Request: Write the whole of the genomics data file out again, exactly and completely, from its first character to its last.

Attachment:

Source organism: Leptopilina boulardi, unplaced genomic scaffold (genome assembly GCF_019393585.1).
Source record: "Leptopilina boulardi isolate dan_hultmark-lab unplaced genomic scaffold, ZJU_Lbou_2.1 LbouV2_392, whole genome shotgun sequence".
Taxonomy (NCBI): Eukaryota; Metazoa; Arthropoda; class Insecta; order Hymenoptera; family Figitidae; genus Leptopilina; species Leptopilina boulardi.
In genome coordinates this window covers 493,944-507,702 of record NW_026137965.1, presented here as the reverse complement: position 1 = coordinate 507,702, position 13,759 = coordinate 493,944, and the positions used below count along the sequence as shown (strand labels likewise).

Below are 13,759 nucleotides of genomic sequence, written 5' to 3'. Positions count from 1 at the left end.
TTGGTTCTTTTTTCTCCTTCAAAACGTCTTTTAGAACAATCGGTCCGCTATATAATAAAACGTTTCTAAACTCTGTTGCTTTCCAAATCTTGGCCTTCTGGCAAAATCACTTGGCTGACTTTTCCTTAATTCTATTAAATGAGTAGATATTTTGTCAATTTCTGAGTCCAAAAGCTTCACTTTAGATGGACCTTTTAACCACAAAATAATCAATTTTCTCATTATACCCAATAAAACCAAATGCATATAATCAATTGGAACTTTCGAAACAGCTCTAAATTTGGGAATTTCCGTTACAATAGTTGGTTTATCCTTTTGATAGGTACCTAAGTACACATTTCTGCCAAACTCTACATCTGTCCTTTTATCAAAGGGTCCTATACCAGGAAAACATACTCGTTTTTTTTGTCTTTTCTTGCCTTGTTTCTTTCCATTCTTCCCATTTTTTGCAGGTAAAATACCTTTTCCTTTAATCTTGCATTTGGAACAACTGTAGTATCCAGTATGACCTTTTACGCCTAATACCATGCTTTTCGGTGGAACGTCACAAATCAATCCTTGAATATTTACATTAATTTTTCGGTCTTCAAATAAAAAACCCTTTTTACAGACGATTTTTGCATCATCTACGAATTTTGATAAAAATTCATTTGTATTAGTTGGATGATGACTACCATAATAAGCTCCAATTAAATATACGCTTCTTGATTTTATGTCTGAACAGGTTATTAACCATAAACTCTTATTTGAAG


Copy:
Source organism: Leptopilina boulardi, unplaced genomic scaffold (genome assembly GCF_019393585.1).
Source record: "Leptopilina boulardi isolate dan_hultmark-lab unplaced genomic scaffold, ZJU_Lbou_2.1 LbouV2_392, whole genome shotgun sequence".
Taxonomy (NCBI): Eukaryota; Metazoa; Arthropoda; class Insecta; order Hymenoptera; family Figitidae; genus Leptopilina; species Leptopilina boulardi.
In genome coordinates this window covers 493,944-507,702 of record NW_026137965.1, presented here as the reverse complement: position 1 = coordinate 507,702, position 13,759 = coordinate 493,944, and the positions used below count along the sequence as shown (strand labels likewise).

Below are 13,759 nucleotides of genomic sequence, written 5' to 3'. Positions count from 1 at the left end.
TTGGTTCTTTTTTCTCCTTCAAAACGTCTTTTAGAACAATCGGTCCGCTATATAATAAAACGTTTCTAAACTCTGTTGCTTTCCAAATCTTGGCCTTCTGGCAAAATCACTTGGCTGACTTTTCCTTAATTCTATTAAATGAGTAGATATTTTGTCAATTTCTGAGTCCAAAAGCTTCACTTTAGATGGACCTTTTAACCACAAAATAATCAATTTTCTCATTATACCCAATAAAACCAAATGCATATAATCAATTGGAACTTTCGAAACAGCTCTAAATTTGGGAATTTCCGTTACAATAGTTGGTTTATCCTTTTGATAGGTACCTAAGTACACATTTCTGCCAAACTCTACATCTGTCCTTTTATCAAAGGGTCCTATACCAGGAAAACATACTCGTTTTTTTTGTCTTTTCTTGCCTTGTTTCTTTCCATTCTTCCCATTTTTTGCAGGTAAAATACCTTTTCCTTTAATCTTGCATTTGGAACAACTGTAGTATCCAGTATGACCTTTTACGCCTAATACCATGCTTTTCGGTGGAACGTCACAAATCAATCCTTGAATATTTACATTAATTTTTCGGTCTTCAAATAAAAAACCCTTTTTACAGACGATTTTTGCATCATCTACGAATTTTGATAAAAATTCATTTGTATTAGTTGGATGATGACTACCATAATAAGCTCCAATTAAATATACGCTTCTTGATTTTATGTCTGAACAGGTTATTAACCATAAACTCTTATTTGAAG